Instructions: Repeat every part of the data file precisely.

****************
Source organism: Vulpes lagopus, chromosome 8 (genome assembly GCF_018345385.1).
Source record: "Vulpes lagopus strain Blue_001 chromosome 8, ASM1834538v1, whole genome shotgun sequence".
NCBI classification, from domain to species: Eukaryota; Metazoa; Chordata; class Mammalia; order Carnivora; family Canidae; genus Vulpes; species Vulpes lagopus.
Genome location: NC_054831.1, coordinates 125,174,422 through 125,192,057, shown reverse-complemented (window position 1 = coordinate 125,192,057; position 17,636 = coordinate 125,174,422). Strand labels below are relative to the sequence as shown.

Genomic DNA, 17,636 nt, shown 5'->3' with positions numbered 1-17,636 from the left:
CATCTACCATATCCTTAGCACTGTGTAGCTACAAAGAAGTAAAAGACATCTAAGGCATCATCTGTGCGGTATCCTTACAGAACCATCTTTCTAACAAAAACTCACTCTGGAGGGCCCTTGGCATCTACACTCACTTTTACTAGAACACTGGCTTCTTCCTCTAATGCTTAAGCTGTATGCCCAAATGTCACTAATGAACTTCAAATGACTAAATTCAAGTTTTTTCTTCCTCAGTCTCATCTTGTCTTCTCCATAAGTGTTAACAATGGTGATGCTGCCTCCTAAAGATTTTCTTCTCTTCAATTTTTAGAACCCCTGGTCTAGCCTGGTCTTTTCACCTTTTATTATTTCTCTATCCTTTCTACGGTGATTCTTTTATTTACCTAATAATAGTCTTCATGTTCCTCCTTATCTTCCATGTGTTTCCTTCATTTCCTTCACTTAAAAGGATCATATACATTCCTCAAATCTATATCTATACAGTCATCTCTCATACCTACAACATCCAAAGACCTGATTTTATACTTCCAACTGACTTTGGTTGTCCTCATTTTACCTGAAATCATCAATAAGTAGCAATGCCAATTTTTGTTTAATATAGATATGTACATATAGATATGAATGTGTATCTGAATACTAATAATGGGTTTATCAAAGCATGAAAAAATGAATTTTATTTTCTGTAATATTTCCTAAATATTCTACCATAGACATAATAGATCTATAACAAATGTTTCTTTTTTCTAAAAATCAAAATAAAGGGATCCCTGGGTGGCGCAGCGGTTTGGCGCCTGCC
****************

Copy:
Source organism: Vulpes lagopus, chromosome 8 (genome assembly GCF_018345385.1).
Source record: "Vulpes lagopus strain Blue_001 chromosome 8, ASM1834538v1, whole genome shotgun sequence".
NCBI classification, from domain to species: Eukaryota; Metazoa; Chordata; class Mammalia; order Carnivora; family Canidae; genus Vulpes; species Vulpes lagopus.
Genome location: NC_054831.1, coordinates 125,174,422 through 125,192,057, shown reverse-complemented (window position 1 = coordinate 125,192,057; position 17,636 = coordinate 125,174,422). Strand labels below are relative to the sequence as shown.

Genomic DNA, 17,636 nt, shown 5'->3' with positions numbered 1-17,636 from the left:
CATCTACCATATCCTTAGCACTGTGTAGCTACAAAGAAGTAAAAGACATCTAAGGCATCATCTGTGCGGTATCCTTACAGAACCATCTTTCTAACAAAAACTCACTCTGGAGGGCCCTTGGCATCTACACTCACTTTTACTAGAACACTGGCTTCTTCCTCTAATGCTTAAGCTGTATGCCCAAATGTCACTAATGAACTTCAAATGACTAAATTCAAGTTTTTTCTTCCTCAGTCTCATCTTGTCTTCTCCATAAGTGTTAACAATGGTGATGCTGCCTCCTAAAGATTTTCTTCTCTTCAATTTTTAGAACCCCTGGTCTAGCCTGGTCTTTTCACCTTTTATTATTTCTCTATCCTTTCTACGGTGATTCTTTTATTTACCTAATAATAGTCTTCATGTTCCTCCTTATCTTCCATGTGTTTCCTTCATTTCCTTCACTTAAAAGGATCATATACATTCCTCAAATCTATATCTATACAGTCATCTCTCATACCTACAACATCCAAAGACCTGATTTTATACTTCCAACTGACTTTGGTTGTCCTCATTTTACCTGAAATCATCAATAAGTAGCAATGCCAATTTTTGTTTAATATAGATATGTACATATAGATATGAATGTGTATCTGAATACTAATAATGGGTTTATCAAAGCATGAAAAAATGAATTTTATTTTCTGTAATATTTCCTAAATATTCTACCATAGACATAATAGATCTATAACAAATGTTTCTTTTTTCTAAAAATCAAAATAAAGGGATCCCTGGGTGGCGCAGCGGTTTGGCGCCTGCC